For Consumers

Behavioral health services federal grant overview

Insurance Updates

Project overview

The Office of the Insurance Commissioner (OIC) received two federal grants to see if state-regulated health insurers are offering comprehensive and affordable access to mental health services and treatment for substance use disorders. The OIC is examining health insurers' benefit designs, policies and procedures, and claims data related to accessing mental health and substance use disorder treatment services, including alternatives to opioids for treating pain. 

A 25-member advisory committee including consumer advocates, behavioral health and medical providers, and health insurers helps guide the project.  

The project started in 2018 and we are currently in the second of two cycles: 

Cycle II (Ongoing) 

OIC received additional federal funding to update and improve educational materials for consumers and behavioral health providers on their rights to access behavioral health services and how to appeal denials of requests for services. In addition, we will conduct a detailed claims analysis to understand trends in access to mental health and substance use disorder treatment services. 

Cycle II includes five projects: 

  • Pursue market conduct activities related to health insurers’ responses to previous market scans. The OIC has hired a market conduct consultant/examiner and a contractor with expertise in behavioral health parity. This work is currently in progress.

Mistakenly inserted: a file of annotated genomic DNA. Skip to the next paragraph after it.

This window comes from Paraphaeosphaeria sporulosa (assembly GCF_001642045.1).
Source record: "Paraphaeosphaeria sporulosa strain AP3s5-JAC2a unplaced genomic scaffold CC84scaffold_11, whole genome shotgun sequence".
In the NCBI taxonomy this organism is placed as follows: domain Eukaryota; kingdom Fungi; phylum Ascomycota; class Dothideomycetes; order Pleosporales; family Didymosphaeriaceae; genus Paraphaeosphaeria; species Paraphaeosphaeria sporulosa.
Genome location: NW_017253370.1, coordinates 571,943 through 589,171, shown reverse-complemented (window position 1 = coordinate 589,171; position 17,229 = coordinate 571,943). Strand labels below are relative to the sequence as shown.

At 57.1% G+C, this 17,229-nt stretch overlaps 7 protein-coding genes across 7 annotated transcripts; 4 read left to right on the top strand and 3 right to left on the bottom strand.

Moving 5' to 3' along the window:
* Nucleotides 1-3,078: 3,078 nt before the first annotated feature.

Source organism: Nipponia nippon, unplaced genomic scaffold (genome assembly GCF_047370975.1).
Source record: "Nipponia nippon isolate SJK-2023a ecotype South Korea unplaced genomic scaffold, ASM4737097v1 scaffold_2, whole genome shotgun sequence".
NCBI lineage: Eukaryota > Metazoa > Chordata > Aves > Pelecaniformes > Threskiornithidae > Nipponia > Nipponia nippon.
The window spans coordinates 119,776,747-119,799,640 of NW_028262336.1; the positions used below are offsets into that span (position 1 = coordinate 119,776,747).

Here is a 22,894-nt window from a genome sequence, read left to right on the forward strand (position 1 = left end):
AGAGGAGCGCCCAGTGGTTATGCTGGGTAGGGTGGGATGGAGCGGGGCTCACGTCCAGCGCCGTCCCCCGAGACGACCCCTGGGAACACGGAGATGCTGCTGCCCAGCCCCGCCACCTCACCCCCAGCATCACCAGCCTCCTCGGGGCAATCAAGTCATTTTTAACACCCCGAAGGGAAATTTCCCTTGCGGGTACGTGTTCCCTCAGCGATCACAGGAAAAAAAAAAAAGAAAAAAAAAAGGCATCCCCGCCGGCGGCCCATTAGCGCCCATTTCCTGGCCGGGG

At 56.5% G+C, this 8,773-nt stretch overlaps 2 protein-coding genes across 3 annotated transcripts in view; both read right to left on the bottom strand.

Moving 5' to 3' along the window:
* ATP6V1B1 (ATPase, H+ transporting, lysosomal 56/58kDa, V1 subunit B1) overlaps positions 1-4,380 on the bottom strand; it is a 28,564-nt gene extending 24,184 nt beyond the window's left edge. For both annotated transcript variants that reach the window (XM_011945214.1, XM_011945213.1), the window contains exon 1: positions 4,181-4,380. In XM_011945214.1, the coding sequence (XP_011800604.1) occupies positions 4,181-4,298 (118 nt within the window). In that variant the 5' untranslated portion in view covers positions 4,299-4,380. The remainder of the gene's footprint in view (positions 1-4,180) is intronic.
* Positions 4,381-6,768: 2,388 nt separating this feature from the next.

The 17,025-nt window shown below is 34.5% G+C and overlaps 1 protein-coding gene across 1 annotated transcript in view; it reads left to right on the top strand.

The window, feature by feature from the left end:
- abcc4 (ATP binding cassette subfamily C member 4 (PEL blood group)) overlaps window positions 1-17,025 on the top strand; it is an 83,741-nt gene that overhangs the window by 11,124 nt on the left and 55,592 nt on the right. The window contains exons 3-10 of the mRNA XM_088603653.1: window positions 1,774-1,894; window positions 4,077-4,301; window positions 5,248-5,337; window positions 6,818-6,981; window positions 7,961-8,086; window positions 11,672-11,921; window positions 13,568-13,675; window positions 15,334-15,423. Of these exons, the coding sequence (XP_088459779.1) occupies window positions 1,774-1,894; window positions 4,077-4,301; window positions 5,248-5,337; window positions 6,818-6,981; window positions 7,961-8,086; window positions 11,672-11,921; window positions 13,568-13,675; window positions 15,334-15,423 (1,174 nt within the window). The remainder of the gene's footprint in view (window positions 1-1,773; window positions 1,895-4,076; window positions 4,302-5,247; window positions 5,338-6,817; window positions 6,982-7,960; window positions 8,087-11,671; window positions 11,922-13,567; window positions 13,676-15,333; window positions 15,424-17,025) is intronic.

• Refine the market scan documents and other materials the OIC uses to gather information and review parity compliance. This work is currently in progress.
  • Improve OIC’s ability to assist consumers in understanding their rights under state and federal assistance with behavioral health parity laws, including how to use the Federal Department of Labor’s Consumer Parity Disclosure form (PDF, 179 KB). Also, improve our web content and create consumer and provider education materials. This work is complete. 
  • Create legislative or rulemaking proposals to address issues found in Cycle I. This work is in progress. 
  • Use the Washington state All Payer Claims Database to analyze recent claims data and compare it to past data to see if OIC’s parity compliance work has improved access to behavioral services. The study is currently in progress and targeted for fall 2023. This work is complete.

Cycle I (Aug. 2018 - July 2020)  

OIC issued two market scans to identify any barriers to mental health and substance use disorder d services as well as services for pain treatment. 

The University of Washington's Department of Psychiatry and Behavioral Sciences was contracted to help review the responses from the first market scan and produce recommendations. Its report informed the focus areas for the second market scan.  

The OIC also hired OnPoint to study how people in commercial health plans use behavioral health services. The claims data used is from Oct.1, 2017 – Sept. 30, 2018. This data set included both paid and denied claims for all medical and behavioral services, including substance use disorder treatment services. This "merged" claims data set combined information from the All Payer Claims Database (APCD) with additional data obtained from carriers offering health plans in Washington state